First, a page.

The restaurant, located at 145 Palmetto Drive in Pasadena, celebrated its 103rd birthday on Wednesday, Sept. 13, by hosting a Tequila Tasting event, complete with live music from the Mariachi Tequila band and Chef Specials.
The family-owned restaurant is one of the oldest active restaurants in Southern California. It started as a small tortilla factory that Jesusita Mijares set up in her home in Pasadena after fleeing the Mexican Revolution to search for a new life for her family.
The small tortilla factory quickly became known for Jesucita’s original recipes, tortillas, tamales and sauces made with her metate stone grinder that she carried from Mexico.
Today, Mijares Mexican Restaurant is known for its authentic regional and traditional cuisine, famous margaritas, and festive patio dining. Jesusita moved it to Palmetto drive in 1940; the restaurant remains in the care of the Mijares family which has nurtured Jesucita’s motto, “Mi casa es su casa,” which translates to “My home is your home.”
“That’s how she started, making her tamales and her tortillas and that good stuff,” 91-year-old Alice Mijares Recendez, Jesusita’s daughter, said in a KABC report. “She was a tremendous cook.”
Recalling the foundation of the restaurant during the interview, Recendez said: “It’s just so fast. I can’t believe we’ve been here 103 years… my God!”
Alica Recendez now shares ownership with her children R-lene de Lang, Tina Jimenez, and Tom Recendez.
The restaurant has operated in the same location on Palmetto Drive, and its ownership and management have been passed down through the generations.
“Our grandmother purchased the property here, which were four houses,” Tom Recendez said in the KABC interview. “The largest of the houses on the property was the restaurant that burned in 1979, but the house that’s behind us, which is now our banquet room, was our grandmother’s original home where we lived.”
In September 2005, when the restaurant celebrated its 85th anniversary, U.S. Congressman Adam Schiff spoke during a session at the House of Representatives to honor he Mijares family.
“The Mijares family has made Mijares Mexican Restaurant both an enjoyable dining establishment and a business that gives back to the community,” Schiff said.
Shiff added the family has been actively supporting a number of charities, among which are Women at Work, Child Care Information Services, P.E.O. Chapters, the Pasadena Tournament of Roses Association, Villa Esperanza, NOW, Pasadena Polytechnic School, EI Centro de Accion Social, the Los Angeles Children’s Chorus, Hospice of Pasadena, and the Girl Scouts of America.
After the 1979 fire destroyed the family restaurant, Alice Recendez was determined to continue what her mother had started, and she worked hard to rebuild the restaurant.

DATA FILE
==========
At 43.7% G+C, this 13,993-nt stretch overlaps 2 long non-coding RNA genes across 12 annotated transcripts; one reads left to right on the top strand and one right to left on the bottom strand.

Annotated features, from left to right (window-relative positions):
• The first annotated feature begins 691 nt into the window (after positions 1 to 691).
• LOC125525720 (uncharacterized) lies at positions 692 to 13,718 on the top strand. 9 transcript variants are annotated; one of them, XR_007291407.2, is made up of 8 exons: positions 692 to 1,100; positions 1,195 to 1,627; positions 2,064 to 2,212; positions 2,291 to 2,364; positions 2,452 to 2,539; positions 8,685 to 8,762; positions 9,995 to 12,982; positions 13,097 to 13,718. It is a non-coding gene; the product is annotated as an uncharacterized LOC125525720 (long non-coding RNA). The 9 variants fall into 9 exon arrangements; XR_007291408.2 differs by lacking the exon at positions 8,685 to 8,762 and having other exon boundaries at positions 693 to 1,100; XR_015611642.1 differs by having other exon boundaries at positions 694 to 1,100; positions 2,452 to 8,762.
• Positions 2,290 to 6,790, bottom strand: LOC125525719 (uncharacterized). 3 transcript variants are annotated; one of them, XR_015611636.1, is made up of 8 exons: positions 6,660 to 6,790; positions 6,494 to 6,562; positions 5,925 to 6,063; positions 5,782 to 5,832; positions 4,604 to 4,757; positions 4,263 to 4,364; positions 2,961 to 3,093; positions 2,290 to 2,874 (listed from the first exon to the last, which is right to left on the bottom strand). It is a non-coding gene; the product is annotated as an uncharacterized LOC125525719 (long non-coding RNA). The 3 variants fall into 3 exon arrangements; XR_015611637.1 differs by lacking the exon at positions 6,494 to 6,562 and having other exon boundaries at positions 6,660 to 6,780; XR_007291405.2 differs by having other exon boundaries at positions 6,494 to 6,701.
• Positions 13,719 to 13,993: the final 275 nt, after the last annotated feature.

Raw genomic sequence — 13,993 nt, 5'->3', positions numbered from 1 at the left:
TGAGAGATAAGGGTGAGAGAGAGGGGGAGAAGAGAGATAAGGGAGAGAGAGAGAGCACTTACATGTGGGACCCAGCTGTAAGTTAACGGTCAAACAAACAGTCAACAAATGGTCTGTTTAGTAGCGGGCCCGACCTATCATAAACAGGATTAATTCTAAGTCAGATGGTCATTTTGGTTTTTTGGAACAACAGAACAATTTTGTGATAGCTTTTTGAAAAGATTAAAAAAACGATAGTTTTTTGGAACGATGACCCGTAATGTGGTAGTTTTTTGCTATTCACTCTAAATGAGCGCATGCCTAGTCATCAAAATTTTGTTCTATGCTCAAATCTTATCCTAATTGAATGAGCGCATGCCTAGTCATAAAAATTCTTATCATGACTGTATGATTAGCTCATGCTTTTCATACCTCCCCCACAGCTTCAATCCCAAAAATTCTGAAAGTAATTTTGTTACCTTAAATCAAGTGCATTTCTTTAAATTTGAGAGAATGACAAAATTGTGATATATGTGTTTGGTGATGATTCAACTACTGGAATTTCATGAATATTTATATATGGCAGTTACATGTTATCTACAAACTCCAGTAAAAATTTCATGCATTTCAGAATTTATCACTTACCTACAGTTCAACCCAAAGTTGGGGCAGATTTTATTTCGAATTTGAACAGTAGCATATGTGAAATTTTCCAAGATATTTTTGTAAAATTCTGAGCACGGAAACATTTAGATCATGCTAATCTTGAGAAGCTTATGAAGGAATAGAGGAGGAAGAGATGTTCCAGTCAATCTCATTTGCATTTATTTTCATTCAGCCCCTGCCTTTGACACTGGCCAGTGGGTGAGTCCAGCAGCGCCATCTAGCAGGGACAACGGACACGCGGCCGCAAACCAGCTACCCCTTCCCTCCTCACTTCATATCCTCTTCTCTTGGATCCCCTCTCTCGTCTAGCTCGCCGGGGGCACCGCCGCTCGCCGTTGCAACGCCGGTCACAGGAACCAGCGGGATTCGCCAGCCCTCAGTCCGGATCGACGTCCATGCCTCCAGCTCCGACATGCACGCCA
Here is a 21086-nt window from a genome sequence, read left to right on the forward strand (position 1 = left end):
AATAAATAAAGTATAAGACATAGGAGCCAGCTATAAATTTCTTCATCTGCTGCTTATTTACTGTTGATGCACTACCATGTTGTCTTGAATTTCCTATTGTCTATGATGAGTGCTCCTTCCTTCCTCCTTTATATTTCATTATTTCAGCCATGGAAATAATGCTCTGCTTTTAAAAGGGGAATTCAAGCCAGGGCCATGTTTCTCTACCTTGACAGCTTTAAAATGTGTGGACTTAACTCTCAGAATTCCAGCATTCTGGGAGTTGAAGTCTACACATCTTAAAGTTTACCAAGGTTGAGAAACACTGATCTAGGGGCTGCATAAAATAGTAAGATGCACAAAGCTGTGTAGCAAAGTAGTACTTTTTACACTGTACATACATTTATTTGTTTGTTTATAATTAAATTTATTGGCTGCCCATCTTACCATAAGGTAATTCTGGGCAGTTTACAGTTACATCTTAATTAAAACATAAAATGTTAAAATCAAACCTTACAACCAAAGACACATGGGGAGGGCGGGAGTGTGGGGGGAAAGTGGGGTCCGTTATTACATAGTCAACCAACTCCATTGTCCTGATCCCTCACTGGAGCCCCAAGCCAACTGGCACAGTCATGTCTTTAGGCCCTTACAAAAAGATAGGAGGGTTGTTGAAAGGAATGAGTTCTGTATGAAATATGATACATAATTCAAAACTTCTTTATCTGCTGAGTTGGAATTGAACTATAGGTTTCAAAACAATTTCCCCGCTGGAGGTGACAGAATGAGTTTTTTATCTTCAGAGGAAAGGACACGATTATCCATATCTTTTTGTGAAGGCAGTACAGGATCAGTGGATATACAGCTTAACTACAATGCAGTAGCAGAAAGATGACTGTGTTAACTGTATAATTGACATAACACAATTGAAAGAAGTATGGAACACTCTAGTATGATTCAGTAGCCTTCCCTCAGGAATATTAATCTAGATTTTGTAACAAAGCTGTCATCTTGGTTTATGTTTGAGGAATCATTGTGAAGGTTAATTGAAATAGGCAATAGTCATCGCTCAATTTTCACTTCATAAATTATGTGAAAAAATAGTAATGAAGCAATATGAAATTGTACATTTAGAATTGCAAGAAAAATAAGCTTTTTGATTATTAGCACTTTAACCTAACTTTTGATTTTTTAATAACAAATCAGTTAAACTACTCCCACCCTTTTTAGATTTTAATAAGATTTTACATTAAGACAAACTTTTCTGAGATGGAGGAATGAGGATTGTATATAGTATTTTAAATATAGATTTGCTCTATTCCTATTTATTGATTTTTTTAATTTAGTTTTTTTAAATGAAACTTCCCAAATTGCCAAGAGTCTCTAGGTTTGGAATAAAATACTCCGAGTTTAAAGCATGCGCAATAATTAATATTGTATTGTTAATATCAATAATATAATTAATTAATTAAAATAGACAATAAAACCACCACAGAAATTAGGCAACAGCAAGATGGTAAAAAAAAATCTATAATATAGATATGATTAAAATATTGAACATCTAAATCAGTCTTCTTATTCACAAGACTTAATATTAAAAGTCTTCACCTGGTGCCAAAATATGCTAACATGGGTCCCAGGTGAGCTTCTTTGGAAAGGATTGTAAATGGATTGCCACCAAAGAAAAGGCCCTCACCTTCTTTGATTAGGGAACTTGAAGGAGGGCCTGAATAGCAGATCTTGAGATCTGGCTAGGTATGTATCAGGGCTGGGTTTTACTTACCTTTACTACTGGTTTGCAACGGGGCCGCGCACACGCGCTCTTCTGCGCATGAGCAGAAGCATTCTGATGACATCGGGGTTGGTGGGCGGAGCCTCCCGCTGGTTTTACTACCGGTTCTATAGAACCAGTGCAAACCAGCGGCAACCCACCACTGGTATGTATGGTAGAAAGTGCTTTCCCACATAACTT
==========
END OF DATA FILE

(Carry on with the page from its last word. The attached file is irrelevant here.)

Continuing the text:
During the rebuilding, to help her employees, many of whom were out of work, Recendez opened a second restaurant on Washington Blvd., which was later closed.
Mijares Mexican Restaurant reopened in 1984 after the rebuild.
Jesucita Mijares died in 1988, and Alice Recendez at that time became the family matriarch.
When asked last year what was the secret that kept Mijares Mexican Restaurant thriving for over a century, Alice’s daughter Rlene de Lang, who’s now General Manager, said, “A lot of prayer, a lot of hard work, good food, treating people the way you would want to be treated of all colors.”
“Our family realizes the importance of giving back to your community that has given us so much for over a hundred years,” de Lang continued. “So I think that’s another reason that people respect us, you know, besides the service and the food and great margaritas.”
The restaurant had to face some challenges again during the early stages of COVID-19 when dining inside restaurants was prohibited. They had to discover new ways to run the business differently, including having to raise menu prices when authorities started easing pandemic restrictions.
R-lene de Lang believes everybody in the restaurant industry is still facing serious financial challenges. She also assured patrons that the restaurant will keep doing what it has been doing over the years.
“We’re not quitters,” she said earlier this month. “We’re just fighters and hard workers.”
Patrons will agree that over the years, the family has made only a few changes on the menu and may have added new drinks.
Jesucita’s tradition of cooking, specifically the use of giant volcanic stones in grinding grains, has been preserved.
To learn more about Mijares Mexican Restaurant, visit www.mijaresrestaurant.com.